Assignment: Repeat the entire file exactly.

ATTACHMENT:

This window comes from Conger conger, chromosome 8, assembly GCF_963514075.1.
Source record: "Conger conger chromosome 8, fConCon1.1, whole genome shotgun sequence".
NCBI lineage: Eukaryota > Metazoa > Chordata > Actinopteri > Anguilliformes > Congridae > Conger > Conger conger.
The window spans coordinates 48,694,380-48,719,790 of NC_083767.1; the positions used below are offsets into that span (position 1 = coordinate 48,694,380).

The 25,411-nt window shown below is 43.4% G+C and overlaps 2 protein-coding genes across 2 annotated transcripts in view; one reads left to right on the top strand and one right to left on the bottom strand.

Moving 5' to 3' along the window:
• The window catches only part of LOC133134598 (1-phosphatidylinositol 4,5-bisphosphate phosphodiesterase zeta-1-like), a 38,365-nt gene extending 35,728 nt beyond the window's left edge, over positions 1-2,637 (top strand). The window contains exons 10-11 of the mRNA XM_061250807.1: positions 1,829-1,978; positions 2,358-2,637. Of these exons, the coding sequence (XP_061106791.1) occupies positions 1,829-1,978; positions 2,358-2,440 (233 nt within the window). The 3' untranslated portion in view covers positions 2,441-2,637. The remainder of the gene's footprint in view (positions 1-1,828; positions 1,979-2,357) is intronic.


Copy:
This window comes from Conger conger, chromosome 8, assembly GCF_963514075.1.
Source record: "Conger conger chromosome 8, fConCon1.1, whole genome shotgun sequence".
NCBI lineage: Eukaryota > Metazoa > Chordata > Actinopteri > Anguilliformes > Congridae > Conger > Conger conger.
The window spans coordinates 48,694,380-48,719,790 of NC_083767.1; the positions used below are offsets into that span (position 1 = coordinate 48,694,380).

The 25,411-nt window shown below is 43.4% G+C and overlaps 2 protein-coding genes across 2 annotated transcripts in view; one reads left to right on the top strand and one right to left on the bottom strand.

Moving 5' to 3' along the window:
• The window catches only part of LOC133134598 (1-phosphatidylinositol 4,5-bisphosphate phosphodiesterase zeta-1-like), a 38,365-nt gene extending 35,728 nt beyond the window's left edge, over positions 1-2,637 (top strand). The window contains exons 10-11 of the mRNA XM_061250807.1: positions 1,829-1,978; positions 2,358-2,637. Of these exons, the coding sequence (XP_061106791.1) occupies positions 1,829-1,978; positions 2,358-2,440 (233 nt within the window). The 3' untranslated portion in view covers positions 2,441-2,637. The remainder of the gene's footprint in view (positions 1-1,828; positions 1,979-2,357) is intronic.